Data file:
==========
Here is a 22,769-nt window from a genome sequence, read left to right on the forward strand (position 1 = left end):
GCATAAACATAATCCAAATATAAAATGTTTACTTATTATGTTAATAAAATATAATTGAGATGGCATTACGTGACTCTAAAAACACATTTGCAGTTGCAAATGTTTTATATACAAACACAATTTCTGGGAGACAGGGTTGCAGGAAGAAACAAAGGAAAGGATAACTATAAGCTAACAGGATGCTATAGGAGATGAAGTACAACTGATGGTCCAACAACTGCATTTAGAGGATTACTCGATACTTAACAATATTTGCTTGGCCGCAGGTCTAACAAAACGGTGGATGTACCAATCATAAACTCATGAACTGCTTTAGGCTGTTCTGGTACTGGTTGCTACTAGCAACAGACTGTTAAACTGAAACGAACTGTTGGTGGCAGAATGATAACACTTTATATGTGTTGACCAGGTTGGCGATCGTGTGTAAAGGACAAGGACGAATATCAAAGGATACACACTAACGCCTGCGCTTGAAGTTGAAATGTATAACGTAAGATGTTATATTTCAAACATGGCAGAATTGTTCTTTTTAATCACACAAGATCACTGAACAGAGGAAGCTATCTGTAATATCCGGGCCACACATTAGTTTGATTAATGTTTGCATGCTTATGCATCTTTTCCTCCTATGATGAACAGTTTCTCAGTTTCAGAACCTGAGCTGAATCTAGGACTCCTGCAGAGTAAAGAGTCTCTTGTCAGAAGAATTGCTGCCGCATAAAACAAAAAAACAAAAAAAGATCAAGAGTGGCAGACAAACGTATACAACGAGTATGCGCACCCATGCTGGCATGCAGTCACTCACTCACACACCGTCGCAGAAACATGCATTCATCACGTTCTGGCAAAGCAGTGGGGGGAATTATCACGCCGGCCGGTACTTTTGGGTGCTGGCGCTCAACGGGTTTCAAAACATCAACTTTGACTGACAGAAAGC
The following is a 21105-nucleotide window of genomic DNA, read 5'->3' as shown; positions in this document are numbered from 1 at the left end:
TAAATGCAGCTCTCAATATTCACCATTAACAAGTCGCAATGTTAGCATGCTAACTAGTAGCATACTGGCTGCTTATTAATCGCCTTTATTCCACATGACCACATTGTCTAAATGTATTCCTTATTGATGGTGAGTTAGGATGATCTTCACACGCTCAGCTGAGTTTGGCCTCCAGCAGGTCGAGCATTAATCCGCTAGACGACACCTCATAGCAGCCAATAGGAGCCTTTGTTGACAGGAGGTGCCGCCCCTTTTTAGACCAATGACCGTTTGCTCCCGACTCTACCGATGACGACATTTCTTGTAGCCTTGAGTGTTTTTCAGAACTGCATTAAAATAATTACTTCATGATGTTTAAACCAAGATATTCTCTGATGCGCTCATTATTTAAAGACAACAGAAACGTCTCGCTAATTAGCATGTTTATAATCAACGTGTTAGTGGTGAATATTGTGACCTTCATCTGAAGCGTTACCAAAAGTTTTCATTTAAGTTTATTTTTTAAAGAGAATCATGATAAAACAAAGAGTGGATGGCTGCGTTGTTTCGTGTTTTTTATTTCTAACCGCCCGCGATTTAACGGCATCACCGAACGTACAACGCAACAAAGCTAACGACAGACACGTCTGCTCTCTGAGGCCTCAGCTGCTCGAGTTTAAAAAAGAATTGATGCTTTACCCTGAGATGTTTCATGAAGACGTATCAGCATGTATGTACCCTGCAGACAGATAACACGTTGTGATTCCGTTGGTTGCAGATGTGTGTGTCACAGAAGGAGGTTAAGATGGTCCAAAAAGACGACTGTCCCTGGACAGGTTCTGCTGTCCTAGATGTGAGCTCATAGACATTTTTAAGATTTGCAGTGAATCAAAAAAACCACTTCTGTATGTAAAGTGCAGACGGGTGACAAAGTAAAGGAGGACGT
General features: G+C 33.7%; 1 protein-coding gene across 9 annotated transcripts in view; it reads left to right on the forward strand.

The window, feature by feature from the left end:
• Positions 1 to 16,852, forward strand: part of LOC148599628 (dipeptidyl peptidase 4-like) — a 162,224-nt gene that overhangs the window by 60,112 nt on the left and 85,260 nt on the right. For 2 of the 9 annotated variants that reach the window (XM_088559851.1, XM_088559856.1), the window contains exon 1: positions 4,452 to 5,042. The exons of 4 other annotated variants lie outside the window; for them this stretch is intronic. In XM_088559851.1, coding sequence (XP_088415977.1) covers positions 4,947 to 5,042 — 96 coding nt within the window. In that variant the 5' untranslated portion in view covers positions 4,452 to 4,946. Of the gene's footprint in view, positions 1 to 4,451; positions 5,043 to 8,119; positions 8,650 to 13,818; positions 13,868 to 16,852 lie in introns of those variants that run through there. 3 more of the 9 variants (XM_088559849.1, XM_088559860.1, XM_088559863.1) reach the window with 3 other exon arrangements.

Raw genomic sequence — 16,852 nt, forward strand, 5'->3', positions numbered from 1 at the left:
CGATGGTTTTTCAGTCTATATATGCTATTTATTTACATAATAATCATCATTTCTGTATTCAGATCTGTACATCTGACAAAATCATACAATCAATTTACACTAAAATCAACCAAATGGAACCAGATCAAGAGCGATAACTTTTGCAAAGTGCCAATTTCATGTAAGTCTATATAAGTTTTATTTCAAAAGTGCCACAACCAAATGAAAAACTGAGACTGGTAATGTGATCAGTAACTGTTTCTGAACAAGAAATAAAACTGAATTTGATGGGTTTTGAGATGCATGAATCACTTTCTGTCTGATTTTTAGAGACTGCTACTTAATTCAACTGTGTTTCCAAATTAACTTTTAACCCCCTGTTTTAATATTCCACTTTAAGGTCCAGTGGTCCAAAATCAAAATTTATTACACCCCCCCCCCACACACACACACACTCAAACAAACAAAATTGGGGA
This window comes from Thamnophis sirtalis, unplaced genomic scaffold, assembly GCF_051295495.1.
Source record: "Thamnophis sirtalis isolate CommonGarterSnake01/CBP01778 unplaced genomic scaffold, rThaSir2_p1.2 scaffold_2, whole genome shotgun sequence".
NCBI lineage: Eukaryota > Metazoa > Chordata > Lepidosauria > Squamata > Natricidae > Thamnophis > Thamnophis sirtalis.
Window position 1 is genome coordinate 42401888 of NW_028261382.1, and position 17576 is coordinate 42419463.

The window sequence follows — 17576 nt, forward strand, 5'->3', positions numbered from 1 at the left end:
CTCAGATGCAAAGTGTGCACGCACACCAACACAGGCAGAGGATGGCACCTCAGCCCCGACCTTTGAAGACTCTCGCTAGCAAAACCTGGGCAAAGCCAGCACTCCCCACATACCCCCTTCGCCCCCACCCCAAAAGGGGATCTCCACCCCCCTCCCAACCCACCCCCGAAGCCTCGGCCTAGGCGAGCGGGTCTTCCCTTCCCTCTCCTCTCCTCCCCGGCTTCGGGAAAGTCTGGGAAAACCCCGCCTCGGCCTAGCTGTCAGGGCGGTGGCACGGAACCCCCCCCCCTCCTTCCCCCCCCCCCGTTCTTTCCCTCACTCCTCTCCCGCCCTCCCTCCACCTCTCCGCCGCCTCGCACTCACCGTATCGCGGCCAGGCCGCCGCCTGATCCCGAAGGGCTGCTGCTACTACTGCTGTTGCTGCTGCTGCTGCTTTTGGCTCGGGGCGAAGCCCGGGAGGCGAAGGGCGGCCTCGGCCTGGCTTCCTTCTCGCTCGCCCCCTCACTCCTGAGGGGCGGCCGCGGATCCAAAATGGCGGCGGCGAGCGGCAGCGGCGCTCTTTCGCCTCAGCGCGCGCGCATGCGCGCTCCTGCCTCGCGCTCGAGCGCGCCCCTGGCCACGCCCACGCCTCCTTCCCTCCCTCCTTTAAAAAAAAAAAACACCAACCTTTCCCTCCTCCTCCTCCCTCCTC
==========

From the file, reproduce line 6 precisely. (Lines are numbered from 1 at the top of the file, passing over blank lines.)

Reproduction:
The window, feature by feature from the left end: